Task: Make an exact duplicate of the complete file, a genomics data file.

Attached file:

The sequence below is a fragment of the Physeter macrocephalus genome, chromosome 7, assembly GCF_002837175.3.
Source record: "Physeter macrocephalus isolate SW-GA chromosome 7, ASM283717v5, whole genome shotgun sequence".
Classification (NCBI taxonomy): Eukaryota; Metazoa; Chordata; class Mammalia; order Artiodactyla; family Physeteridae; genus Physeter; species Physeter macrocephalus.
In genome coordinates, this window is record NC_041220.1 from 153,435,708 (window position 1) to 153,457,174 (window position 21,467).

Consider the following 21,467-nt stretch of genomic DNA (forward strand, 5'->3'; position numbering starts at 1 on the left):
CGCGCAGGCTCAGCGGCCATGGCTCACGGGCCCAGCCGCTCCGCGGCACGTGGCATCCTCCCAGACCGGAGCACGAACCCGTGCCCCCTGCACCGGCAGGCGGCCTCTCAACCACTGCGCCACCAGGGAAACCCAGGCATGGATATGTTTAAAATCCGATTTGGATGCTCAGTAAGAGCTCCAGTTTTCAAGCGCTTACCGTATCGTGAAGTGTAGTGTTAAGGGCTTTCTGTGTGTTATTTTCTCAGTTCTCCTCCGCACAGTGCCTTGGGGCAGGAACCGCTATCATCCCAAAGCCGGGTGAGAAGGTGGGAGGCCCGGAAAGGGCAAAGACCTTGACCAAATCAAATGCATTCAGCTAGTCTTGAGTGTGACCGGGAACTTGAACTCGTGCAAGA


The sequence below is a fragment of the Physeter macrocephalus genome, chromosome 7, assembly GCF_002837175.3.
Source record: "Physeter macrocephalus isolate SW-GA chromosome 7, ASM283717v5, whole genome shotgun sequence".
Classification (NCBI taxonomy): Eukaryota; Metazoa; Chordata; class Mammalia; order Artiodactyla; family Physeteridae; genus Physeter; species Physeter macrocephalus.
In genome coordinates, this window is record NC_041220.1 from 153,435,708 (window position 1) to 153,457,174 (window position 21,467).

Consider the following 21,467-nt stretch of genomic DNA (forward strand, 5'->3'; position numbering starts at 1 on the left):
CGCGCAGGCTCAGCGGCCATGGCTCACGGGCCCAGCCGCTCCGCGGCACGTGGCATCCTCCCAGACCGGAGCACGAACCCGTGCCCCCTGCACCGGCAGGCGGCCTCTCAACCACTGCGCCACCAGGGAAACCCAGGCATGGATATGTTTAAAATCCGATTTGGATGCTCAGTAAGAGCTCCAGTTTTCAAGCGCTTACCGTATCGTGAAGTGTAGTGTTAAGGGCTTTCTGTGTGTTATTTTCTCAGTTCTCCTCCGCACAGTGCCTTGGGGCAGGAACCGCTATCATCCCAAAGCCGGGTGAGAAGGTGGGAGGCCCGGAAAGGGCAAAGACCTTGACCAAATCAAATGCATTCAGCTAGTCTTGAGTGTGACCGGGAACTTGAACTCGTGCAAGA